The cost headwinds have been with us for a while, as have the foreign-exchange translation issues. All of this collectively is weighing on estimates for the current and coming periods, as we have been pointing out in this space.

We saw this in the run up to the start of the Q3 earnings season and the trend continues with respect to estimates for the current period (2022 Q4) and full-year 2023. The charts below show how earnings growth expectations for the 2022 Q4, as a whole and on an ex-Energy basis, have evolved in recent weeks.

Zacks Investment Research
Image Source: Zacks Investment Research

The chart below shows how the expected aggregate total earnings for full-year 2023 have evolved on an ex-Energy basis.

Zacks Investment Research
Image Source: Zacks Investment Research

As you can see above, aggregate S&P 500 earnings outside of the Energy sector have declined -8.1% since mid-April, with double-digit percentage declines in Retail, Construction, Consumer Discretionary, and Tech. Estimates have been coming down in the Industrial Products, Medical and Transportation sectors as well.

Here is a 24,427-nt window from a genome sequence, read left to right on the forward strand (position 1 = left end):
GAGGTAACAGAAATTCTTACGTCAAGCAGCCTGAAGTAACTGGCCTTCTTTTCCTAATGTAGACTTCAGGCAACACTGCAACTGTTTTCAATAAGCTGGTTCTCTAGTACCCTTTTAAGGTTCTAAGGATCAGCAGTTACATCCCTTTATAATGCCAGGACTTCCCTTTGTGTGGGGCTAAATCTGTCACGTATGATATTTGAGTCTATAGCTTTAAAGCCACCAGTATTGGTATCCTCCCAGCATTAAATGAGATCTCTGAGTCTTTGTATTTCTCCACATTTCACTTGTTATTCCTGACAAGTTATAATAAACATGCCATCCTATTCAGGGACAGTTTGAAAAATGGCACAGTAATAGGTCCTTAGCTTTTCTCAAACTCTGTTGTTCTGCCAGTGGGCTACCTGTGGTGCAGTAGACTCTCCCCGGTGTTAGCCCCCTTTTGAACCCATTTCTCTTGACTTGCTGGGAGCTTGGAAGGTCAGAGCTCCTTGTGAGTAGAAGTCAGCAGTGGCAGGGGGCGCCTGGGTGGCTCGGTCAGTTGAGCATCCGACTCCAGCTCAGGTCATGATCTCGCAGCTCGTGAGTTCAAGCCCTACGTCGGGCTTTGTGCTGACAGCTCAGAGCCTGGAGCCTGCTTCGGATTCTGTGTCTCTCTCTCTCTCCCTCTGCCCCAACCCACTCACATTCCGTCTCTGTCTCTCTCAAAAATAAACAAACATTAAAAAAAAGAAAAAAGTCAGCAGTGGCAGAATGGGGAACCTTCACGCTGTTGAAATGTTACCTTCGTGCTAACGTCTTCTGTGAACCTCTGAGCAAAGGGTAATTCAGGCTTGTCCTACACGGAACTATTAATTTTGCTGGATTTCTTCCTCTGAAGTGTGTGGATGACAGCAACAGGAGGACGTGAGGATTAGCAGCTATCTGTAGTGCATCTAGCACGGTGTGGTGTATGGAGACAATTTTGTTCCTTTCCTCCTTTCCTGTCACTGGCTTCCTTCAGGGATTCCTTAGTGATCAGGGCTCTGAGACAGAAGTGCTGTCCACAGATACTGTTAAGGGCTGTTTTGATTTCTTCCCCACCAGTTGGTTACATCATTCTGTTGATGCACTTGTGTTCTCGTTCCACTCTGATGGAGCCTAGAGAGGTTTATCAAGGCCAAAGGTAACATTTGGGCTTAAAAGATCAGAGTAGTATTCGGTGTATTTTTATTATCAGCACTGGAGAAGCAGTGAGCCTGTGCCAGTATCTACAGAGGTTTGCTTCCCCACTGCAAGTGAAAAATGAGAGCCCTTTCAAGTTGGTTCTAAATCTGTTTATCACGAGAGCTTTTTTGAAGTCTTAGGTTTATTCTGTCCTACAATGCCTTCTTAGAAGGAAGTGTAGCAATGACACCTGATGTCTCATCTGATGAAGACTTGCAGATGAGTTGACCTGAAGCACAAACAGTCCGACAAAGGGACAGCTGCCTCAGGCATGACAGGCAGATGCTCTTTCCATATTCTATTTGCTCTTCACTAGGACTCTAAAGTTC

The Overall Earnings Picture

The chart below that provides a big-picture view of earnings on a quarterly basis.

Zacks Investment Research
Image Source: Zacks Investment Research

The chart below shows the overall earnings picture on an annual basis, with the growth momentum expected to continue.

Zacks Investment Research
Image Source: Zacks Investment Research

Please note that a big part of this year’s growth is thanks to the strong momentum in the Energy sector whose earnings are on track to grow +138.7%. Excluding this extraordinary Energy sector contribution, earnings growth for the rest of the index would be down -0.4%. This relatively flat earnings picture for this year is also in-line with the economic ground reality.

Earnings next year are expected to be up +5.1% as a whole and +6.8% excluding the Energy sector. This magnitude of growth can hardly be called out-of-sync with a flat or even modestly down economic growth outlook. Don’t forget that headline GDP growth numbers are in real or inflation-adjusted terms while S&P 500 earnings discussed here are not.

As mentioned earlier, 2023 aggregate earnings estimates on an ex-Energy basis are already down -8.1% since mid-April. Perhaps we see a bit more downward adjustments to estimates over the coming weeks, after we have seen Q3 results. But we have nevertheless already covered some ground in taking estimates to a fair or appropriate level.

This is particularly so if whatever economic downturn lies ahead proves to be more of the garden variety rather than the last two such events. Recency bias forces us to use the last two economic downturns, which were also among the nastiest in recent history, as our reference points. But we need to be cautious against that natural tendency as the economy’s foundations at present remain unusually strong.